The background to the closures is one of an absence of political leadership from the government and all three unions are confused as to why Tata will not wait a few months for the likely incoming Labour government to provide political leadership instead of modest investment. Labour’s commitment (reiterated after public and private pressure from Unite and Community) to put three billion pounds into the steel industry stands in complete contrast to the current government’s inaction. 

While GMB pointed out that the government did step in with a rescue package for British Steel in Scunthorpe in 2019, they agreed with Unite’s and Community’s assessment that there has been no strategic investment in the UK steel industry either financially or legally. It would appear to be this absenteeism that has encouraged Tata to declare they consider any revival effort to be doomed, even with Labour’s promised injection.

There are currently no incentives for any big infrastructure projects to use British steel and all three unions have been quick to contrast the government’s approach with that of many of its continental neighbours, including Germany and France. The lack of care and attention to the steel industry has been a slow-moving catastrophe, all three unions had joint discussions with Tata from November 2020 to 2022, but since then were frozen out of talks between Tata and the government.

Unions are adamant that there is another way, and that a transition to a green steel industry can happen. Community and Unite are in agreement that with the right investment, the UK steel industry could not just survive but thrive with a transition to green steel. In their Workers Plan for Steel, Unite has sketched out how they think Port Talbot could become a regional hub for economic activity around green industry. Equally, Community has stressed how important the capacity for a country to make its own steel, ‘in an uncertain world’, is going to be for the UK economy as it attempts to expand wind turbine and hydrogen projects. These aspirations should complement Labour’s, with its stated emphasis on security and proclaimed desire for targeted investment from both the public and private sector. However, right now, the main aim is survival, Community and GMB think it will be possible to get through the restructure with 700 voluntary redundancies, which ‘will be painful but doable’.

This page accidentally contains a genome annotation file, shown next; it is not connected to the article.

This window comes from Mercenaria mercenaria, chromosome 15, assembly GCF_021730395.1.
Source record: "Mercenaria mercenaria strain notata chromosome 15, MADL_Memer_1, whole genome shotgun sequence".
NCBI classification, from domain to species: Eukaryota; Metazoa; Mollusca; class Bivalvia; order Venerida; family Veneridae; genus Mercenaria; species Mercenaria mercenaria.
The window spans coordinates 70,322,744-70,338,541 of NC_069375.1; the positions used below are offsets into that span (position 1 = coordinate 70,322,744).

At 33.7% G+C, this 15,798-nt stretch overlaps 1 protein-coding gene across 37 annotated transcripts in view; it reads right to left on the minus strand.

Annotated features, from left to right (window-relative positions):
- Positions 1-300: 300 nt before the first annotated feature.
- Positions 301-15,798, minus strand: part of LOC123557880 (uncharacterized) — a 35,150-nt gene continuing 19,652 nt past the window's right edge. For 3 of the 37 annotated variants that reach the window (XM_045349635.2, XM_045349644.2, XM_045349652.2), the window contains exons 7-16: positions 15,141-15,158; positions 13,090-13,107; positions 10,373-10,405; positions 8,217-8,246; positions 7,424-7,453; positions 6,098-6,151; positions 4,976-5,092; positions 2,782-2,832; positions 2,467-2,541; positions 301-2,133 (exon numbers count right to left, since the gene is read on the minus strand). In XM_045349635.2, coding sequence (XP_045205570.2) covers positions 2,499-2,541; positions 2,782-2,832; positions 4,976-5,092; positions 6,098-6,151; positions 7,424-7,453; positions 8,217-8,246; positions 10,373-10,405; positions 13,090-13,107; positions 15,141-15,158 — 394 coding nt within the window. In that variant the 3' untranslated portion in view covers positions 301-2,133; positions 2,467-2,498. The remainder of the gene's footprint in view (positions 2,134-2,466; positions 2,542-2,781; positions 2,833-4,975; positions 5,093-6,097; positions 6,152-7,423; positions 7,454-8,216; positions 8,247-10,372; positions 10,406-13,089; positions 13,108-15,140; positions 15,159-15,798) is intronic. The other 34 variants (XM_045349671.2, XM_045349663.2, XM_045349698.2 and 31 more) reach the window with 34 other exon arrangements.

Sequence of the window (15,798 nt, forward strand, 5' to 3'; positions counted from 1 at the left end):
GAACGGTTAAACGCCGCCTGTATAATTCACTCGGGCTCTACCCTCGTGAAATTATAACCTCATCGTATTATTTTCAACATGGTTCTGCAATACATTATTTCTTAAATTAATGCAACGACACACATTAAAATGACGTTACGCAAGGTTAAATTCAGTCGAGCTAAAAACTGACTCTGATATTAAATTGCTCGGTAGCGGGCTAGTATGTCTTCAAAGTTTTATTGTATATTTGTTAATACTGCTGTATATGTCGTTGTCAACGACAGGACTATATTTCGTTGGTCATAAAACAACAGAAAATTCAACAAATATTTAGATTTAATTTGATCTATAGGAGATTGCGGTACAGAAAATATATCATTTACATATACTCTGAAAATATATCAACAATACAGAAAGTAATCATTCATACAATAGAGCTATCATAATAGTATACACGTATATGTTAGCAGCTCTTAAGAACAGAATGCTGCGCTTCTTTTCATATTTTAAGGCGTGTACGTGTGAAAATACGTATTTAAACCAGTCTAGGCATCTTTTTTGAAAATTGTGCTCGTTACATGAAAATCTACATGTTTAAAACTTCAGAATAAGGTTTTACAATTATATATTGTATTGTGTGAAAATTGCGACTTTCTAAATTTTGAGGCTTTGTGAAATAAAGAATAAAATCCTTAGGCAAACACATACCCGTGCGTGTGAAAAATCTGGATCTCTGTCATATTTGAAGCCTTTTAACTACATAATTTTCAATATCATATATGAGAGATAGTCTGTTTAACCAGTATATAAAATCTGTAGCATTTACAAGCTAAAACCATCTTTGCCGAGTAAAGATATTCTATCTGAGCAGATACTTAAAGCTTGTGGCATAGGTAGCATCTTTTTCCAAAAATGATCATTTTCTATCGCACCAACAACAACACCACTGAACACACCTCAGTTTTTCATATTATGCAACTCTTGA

Whether or not industrial and public actions forces Tata to listen remains to be seen; but events at Port Talbot reflect wider questions and movements in the British economy. The closure of blast furnaces and the movement to greener ways of producing steel is also happening at British Steel in Scunthorpe, which also poses the threat of 2,000 job losses. This in turn is indicative of the wider question of what does a ‘green transition’ look like? Is it one where good and secure jobs are created to replace those lost,or is it one where the word green is used to justify further outsourcing and profit at the expense of communities and national resilience? Furthermore, it puts to the test just what organised labour can or cannot achieve when faced with an existential challenge. Even though they will hear them first, the answers will not just impact the people of Port Talbot.